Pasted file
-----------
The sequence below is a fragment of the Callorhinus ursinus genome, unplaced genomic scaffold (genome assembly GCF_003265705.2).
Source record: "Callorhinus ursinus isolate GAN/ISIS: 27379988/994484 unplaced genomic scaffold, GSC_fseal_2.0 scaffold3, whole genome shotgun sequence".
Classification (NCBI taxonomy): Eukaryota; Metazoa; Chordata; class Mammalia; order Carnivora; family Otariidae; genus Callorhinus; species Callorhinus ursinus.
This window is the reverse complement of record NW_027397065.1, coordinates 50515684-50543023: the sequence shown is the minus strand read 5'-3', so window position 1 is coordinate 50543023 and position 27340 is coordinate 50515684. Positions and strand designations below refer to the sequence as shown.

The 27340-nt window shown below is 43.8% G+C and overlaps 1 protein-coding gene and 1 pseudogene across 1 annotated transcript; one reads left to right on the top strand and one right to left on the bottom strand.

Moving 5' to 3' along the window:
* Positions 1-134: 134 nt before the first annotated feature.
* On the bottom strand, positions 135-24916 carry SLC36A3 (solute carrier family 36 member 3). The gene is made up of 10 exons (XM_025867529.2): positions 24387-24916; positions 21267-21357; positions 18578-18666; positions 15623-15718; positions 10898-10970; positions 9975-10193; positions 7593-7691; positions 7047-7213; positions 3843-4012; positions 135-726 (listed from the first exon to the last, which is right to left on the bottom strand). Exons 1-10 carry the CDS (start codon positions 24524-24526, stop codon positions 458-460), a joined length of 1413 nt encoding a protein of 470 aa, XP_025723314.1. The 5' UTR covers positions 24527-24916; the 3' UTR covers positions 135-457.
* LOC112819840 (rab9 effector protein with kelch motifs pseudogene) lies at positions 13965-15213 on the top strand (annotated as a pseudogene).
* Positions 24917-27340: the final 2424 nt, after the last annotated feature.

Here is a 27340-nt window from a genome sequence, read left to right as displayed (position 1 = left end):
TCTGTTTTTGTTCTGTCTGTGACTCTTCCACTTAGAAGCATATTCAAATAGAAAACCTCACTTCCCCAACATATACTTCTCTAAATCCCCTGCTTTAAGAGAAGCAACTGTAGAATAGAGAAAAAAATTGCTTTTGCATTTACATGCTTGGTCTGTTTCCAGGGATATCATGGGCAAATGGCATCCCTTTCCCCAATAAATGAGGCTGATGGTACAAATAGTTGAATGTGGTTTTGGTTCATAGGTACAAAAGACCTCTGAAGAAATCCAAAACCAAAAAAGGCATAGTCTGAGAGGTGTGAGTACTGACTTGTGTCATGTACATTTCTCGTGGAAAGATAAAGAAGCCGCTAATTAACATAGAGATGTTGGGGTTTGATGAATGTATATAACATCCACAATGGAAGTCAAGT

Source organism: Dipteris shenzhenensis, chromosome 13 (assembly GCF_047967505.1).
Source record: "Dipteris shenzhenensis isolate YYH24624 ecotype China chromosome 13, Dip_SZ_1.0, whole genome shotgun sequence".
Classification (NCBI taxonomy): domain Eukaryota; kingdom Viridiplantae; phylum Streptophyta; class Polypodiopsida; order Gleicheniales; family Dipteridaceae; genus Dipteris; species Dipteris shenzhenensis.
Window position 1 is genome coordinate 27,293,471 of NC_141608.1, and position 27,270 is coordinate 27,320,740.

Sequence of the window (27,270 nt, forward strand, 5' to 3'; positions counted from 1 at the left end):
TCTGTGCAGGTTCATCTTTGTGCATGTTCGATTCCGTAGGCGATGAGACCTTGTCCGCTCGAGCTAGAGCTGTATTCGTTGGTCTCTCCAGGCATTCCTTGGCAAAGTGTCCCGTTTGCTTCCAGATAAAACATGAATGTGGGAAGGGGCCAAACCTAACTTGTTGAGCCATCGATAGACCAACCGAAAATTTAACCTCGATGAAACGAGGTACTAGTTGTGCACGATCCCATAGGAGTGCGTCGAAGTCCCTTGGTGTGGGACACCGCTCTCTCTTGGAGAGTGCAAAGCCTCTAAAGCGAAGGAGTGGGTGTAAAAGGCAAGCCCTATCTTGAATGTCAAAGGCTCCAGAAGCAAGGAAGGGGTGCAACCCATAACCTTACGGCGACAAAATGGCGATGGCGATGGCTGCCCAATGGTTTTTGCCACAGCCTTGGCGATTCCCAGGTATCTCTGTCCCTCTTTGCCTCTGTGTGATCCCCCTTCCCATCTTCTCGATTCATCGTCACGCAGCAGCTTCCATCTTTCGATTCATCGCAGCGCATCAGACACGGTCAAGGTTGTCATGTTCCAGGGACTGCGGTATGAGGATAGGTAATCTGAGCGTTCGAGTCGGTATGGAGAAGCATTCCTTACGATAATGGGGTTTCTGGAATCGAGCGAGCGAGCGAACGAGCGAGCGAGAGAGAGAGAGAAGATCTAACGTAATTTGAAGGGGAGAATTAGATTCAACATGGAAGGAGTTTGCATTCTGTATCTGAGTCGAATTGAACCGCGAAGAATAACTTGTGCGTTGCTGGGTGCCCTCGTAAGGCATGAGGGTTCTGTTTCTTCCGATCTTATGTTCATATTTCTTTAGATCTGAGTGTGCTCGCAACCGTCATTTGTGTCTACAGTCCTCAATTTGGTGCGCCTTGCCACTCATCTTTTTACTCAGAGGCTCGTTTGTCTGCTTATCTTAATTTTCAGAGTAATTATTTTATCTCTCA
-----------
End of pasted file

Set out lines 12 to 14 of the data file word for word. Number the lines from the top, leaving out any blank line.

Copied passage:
TCTGTTTTTGTTCTGTCTGTGACTCTTCCACTTAGAAGCATATTCAAATAGAAAACCTCACTTCCCCAACATATACTTCTCTAAATCCCCTGCTTTAAGAGAAGCAACTGTAGAATAGAGAAAAAAATTGCTTTTGCATTTACATGCTTGGTCTGTTTCCAGGGATATCATGGGCAAATGGCATCCCTTTCCCCAATAAATGAGGCTGATGGTACAAATAGTTGAATGTGGTTTTGGTTCATAGGTACAAAAGACCTCTGAAGAAATCCAAAACCAAAAAAGGCATAGTCTGAGAGGTGTGAGTACTGACTTGTGTCATGTACATTTCTCGTGGAAAGATAAAGAAGCCGCTAATTAACATAGAGATGTTGGGGTTTGATGAATGTATATAACATCCACAATGGAAGTCAAGT

Source organism: Dipteris shenzhenensis, chromosome 13 (assembly GCF_047967505.1).
Source record: "Dipteris shenzhenensis isolate YYH24624 ecotype China chromosome 13, Dip_SZ_1.0, whole genome shotgun sequence".